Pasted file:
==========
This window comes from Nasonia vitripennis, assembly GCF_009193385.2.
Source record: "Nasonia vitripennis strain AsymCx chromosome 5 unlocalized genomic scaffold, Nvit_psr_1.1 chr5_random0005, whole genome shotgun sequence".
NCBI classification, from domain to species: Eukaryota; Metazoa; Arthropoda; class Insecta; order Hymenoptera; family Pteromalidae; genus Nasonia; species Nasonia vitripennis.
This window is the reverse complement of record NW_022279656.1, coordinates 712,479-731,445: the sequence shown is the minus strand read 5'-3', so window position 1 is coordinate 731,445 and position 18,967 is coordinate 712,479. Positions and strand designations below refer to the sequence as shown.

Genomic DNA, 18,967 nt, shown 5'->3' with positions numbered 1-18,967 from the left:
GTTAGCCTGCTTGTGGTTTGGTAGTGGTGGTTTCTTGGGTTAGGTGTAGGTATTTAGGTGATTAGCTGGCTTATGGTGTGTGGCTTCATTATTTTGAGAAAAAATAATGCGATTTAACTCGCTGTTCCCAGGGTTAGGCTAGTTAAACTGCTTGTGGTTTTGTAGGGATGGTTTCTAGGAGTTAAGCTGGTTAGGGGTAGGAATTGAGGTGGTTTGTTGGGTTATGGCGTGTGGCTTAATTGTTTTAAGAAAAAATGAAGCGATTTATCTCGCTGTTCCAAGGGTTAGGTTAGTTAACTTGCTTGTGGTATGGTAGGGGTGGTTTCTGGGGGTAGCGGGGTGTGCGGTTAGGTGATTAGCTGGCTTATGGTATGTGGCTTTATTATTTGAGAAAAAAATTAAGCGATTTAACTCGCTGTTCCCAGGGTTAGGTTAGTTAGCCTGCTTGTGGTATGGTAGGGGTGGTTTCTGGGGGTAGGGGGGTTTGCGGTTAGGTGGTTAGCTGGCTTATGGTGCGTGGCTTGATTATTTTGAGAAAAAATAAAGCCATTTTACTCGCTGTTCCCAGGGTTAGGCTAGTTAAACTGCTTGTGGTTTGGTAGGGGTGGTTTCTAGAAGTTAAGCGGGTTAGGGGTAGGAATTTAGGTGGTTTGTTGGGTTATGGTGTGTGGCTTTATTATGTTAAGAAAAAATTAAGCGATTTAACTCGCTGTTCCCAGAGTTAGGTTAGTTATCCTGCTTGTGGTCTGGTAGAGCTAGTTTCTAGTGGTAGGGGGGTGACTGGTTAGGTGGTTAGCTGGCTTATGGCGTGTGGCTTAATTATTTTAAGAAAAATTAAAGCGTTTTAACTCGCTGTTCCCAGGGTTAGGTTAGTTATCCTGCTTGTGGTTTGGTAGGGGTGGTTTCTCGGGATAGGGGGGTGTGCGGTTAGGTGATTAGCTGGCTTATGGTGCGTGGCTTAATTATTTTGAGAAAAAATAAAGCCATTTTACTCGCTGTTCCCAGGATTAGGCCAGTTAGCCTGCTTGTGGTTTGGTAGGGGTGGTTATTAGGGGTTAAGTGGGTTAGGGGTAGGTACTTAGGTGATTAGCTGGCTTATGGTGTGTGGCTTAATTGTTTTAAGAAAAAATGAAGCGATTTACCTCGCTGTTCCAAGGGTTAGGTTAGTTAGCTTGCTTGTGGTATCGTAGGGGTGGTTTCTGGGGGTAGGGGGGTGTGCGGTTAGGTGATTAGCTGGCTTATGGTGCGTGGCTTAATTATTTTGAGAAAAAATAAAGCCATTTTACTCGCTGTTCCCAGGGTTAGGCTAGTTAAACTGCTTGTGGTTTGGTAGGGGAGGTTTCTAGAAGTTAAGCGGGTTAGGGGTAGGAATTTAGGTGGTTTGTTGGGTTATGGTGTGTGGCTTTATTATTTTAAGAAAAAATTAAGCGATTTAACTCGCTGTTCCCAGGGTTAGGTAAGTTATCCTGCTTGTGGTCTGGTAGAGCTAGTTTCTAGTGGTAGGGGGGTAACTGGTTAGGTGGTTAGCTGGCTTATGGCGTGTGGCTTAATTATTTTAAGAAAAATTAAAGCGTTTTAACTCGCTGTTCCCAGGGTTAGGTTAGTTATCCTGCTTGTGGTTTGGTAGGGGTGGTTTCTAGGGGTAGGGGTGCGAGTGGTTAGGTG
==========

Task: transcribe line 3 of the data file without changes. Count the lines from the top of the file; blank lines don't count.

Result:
NCBI classification, from domain to species: Eukaryota; Metazoa; Arthropoda; class Insecta; order Hymenoptera; family Pteromalidae; genus Nasonia; species Nasonia vitripennis.